Document Type

Journal Article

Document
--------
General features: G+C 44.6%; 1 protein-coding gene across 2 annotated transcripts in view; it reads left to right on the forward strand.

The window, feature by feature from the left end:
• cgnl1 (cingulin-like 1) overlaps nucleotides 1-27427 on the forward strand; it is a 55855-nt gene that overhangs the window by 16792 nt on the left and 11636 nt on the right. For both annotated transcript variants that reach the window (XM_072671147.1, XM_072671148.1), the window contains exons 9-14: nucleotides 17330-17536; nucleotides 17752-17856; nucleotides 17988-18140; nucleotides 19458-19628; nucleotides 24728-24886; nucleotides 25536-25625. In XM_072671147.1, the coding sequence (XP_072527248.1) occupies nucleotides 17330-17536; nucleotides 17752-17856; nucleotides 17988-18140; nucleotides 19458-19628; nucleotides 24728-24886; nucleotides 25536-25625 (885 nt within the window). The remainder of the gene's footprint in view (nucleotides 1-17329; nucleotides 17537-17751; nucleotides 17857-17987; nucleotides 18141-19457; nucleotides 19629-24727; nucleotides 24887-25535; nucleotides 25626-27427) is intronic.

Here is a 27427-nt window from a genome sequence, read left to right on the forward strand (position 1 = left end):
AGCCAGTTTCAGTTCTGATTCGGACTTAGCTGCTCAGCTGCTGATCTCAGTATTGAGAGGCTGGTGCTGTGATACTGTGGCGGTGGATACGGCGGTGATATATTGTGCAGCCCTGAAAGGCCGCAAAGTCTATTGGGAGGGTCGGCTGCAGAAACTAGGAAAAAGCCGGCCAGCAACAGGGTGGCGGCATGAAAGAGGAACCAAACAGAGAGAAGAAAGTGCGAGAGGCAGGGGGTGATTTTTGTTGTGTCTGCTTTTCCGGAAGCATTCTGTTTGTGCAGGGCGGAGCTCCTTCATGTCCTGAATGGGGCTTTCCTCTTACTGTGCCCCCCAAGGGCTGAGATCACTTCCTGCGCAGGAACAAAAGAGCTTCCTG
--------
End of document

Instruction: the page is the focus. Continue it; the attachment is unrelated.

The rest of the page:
Few practices were as intimately implicated in effecting the extension of British selves and surfaces to the colonies of Australia, as agricultural and pastoral pursuits. Said Governor Arthur Phillip, soon after the founding of New South Wales: 'There are few things more pleasing than the contemplation of order and useful arrangement on the land arising gradually out of tumult and confusion; and perhaps this satisfaction cannot anywhere be more fully enjoyed than where a settlement of civilised people is fixing itself upon a newly discovered and savage coast' (Phillips, 1789, p.122). Over the course of the subsequent century, the enactment of this ideal of settled cultivation, enshrined in John Locke's influential notion of property rights, discredited and eradicated other, more nomadic modes of relation to land. More than a cultural ideal, however, settled cultivation materialised a specific humanist ontology of human distinction from the nonhuman world, according to which cultivation would not only release the land's potential, but signal the passage of a universalised human out of a 'state of nature' and ultimately into a space of civilised accommodation with other humans and nonhumans Anderson (Forthcoming).